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Release Date: 05/19/23 [Cinemas]
Genre: Action. Horror. Thriller.

Studio: Quiver Distribution.

"Two years after she escaped a violent attack on her family, Becky attempts to rebuild her life in the care of an older woman - a kindred spirit named Elena. But when a group known as the "Noble Men" break into their home, attack them, and take her beloved dog, Diego, Becky must return to her old ways to protect herself and her loved ones." 


In 2020, at the height of the pandemic, a small indie film by the name of Becky was released. As if having Kevin James playing an antagonistic neo Nazi wasn’t a big enough draw, it was revered by critics for being an R-rated homage to Home Alone. The film sees the titular character, a rebellious teen, try to enjoy a quiet weekend with her father at a remote lake house. When a group of criminals arrive and kill her father, however, she is forced to fight them off by whatever means necessary. The film was not an awards contender, but it was good. While it worked great as a standalone project, like most items in Hollywood these days, it spawned a sequel. 


Now, regardless of how unnecessary as its follow-up The Wrath of Becky is, there’s no denying that it’s just as entertaining. Lulu Wilson returns to the titular role - older, wiser, and still scarred from the events of the first film. This time around, she finds herself entangled with a sleeper cell of white supremacists planning an insurrection.


Similar to its predecessor, there is a lot of build up to the main event. When we are first reacquainted with Becky, we learn that she has been bouncing around the foster care system. Through an animated opening credits montage we see where her travels have taken her and all the personal training she’s undergone to prevent herself from ever being a victim again. 


When the film finally settles on the present day, we learn that Becky has taken refuge with an older woman named Elena. She’s the closest thing to a parent Becky has had in years. Close to finding peace and feeling at home once, after a chance encounter with three undercover fascists, however, it’s all ripped away from her again. So begins her wrath.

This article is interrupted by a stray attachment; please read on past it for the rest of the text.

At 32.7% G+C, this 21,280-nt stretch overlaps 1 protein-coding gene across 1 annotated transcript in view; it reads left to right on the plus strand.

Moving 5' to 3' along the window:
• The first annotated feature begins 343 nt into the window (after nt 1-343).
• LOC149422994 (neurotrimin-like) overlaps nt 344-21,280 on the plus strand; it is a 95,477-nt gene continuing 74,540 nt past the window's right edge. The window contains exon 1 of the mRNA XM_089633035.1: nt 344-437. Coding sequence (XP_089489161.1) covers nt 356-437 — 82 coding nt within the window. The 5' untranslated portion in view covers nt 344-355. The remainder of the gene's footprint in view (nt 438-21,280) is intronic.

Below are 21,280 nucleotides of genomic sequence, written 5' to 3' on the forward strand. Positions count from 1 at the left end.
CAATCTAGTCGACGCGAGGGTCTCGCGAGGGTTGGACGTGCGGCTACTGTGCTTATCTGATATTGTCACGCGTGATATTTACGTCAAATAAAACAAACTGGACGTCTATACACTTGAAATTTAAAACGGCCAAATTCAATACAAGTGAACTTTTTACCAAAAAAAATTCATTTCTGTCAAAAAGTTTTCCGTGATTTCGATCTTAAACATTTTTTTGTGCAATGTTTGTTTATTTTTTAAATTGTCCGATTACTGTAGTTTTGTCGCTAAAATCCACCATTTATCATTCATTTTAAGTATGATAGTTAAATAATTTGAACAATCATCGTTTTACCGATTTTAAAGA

Lulu Wilson is incredible yet again as the sarcastic and sadistic teenager. Unlike the first film, this one provides a wider dialogue between her and the audience. She’s no Deadpool, but she unapologetically breaks the fourth wall and even shows the audience what she really wants to do to some of the film’s villains, even when she doesn’t have the means to do it. For a character with such little dialogue, in a situation where she has no one to talk to, it’s so much easier for the audience to understand how she’s feeling and why she chooses the kind of violence she does. 


Similar to the first film, this one also takes a well-known comedic actor and has him play against type. And the result is just as riveting. Seann William Scott is excellent as the leader of the “Noble Men," a hilariously obvious parody of the real-life alt-right group the Proud Boys. While he isn’t the reason for Becky’s woes this time, he is directly connected to those who are. And as she descends onto his compound seeking revenge, he naturally has to take action. 


Having spent a majority of his career as the comic relief in so many films, not only is it refreshing to see him try his hand at something serious. His performance will make you wonder whether he should have been pursuing more dramatic roles in the first place. There’s one chilling monologue he delivers to one of the other Noble Men over the course of the film. Without giving too much away, it single-handedly establishes how dangerous his character is before Becky even arrives.


Now, the film does follow many of the same beats as the first one, but so did Home Alone 2. There aren’t as many traps as the first film, but the pain that our antagonists feel is pumped up to 100 and the experience isn’t any less enjoyable. Where the film does falter a bit is in the third act. There’s another character introduced into the mix that feels a bit forced. And when all is said and done, the film tries to set up future installments in a way that makes absolutely no sense. That’s saying a lot considering how exaggerated all the violence is.


Overall, The Wrath of Becky is both a by-the-books revenge thriller and sequel, but it’s a bloody blast. With so many other big budget franchises in the pipeline this summer, this one is just as deserving of your attention.

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